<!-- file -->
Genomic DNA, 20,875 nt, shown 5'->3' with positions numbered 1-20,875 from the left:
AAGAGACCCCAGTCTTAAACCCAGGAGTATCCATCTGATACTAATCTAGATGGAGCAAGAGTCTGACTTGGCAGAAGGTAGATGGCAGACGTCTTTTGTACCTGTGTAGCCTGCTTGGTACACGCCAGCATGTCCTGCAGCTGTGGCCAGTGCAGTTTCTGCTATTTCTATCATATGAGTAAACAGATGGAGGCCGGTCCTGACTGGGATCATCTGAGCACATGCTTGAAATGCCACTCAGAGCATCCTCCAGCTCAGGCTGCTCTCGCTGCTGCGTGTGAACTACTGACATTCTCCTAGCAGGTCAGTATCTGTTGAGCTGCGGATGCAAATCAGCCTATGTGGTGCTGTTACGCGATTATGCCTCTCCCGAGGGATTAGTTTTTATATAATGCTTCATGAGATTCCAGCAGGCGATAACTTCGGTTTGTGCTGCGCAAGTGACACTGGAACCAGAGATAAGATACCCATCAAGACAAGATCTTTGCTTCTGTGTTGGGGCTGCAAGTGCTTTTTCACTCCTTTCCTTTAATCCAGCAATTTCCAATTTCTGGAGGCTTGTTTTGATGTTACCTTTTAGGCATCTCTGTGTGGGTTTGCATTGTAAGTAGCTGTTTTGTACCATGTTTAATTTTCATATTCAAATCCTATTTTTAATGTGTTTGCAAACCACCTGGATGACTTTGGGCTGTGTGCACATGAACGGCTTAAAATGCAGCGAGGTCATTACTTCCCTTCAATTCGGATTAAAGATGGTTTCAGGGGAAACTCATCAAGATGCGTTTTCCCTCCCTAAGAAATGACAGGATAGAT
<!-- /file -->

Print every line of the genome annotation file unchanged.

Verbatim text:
Genomic DNA, 20,875 nt, shown 5'->3' with positions numbered 1-20,875 from the left:
AAGAGACCCCAGTCTTAAACCCAGGAGTATCCATCTGATACTAATCTAGATGGAGCAAGAGTCTGACTTGGCAGAAGGTAGATGGCAGACGTCTTTTGTACCTGTGTAGCCTGCTTGGTACACGCCAGCATGTCCTGCAGCTGTGGCCAGTGCAGTTTCTGCTATTTCTATCATATGAGTAAACAGATGGAGGCCGGTCCTGACTGGGATCATCTGAGCACATGCTTGAAATGCCACTCAGAGCATCCTCCAGCTCAGGCTGCTCTCGCTGCTGCGTGTGAACTACTGACATTCTCCTAGCAGGTCAGTATCTGTTGAGCTGCGGATGCAAATCAGCCTATGTGGTGCTGTTACGCGATTATGCCTCTCCCGAGGGATTAGTTTTTATATAATGCTTCATGAGATTCCAGCAGGCGATAACTTCGGTTTGTGCTGCGCAAGTGACACTGGAACCAGAGATAAGATACCCATCAAGACAAGATCTTTGCTTCTGTGTTGGGGCTGCAAGTGCTTTTTCACTCCTTTCCTTTAATCCAGCAATTTCCAATTTCTGGAGGCTTGTTTTGATGTTACCTTTTAGGCATCTCTGTGTGGGTTTGCATTGTAAGTAGCTGTTTTGTACCATGTTTAATTTTCATATTCAAATCCTATTTTTAATGTGTTTGCAAACCACCTGGATGACTTTGGGCTGTGTGCACATGAACGGCTTAAAATGCAGCGAGGTCATTACTTCCCTTCAATTCGGATTAAAGATGGTTTCAGGGGAAACTCATCAAGATGCGTTTTCCCTCCCTAAGAAATGACAGGATAGAT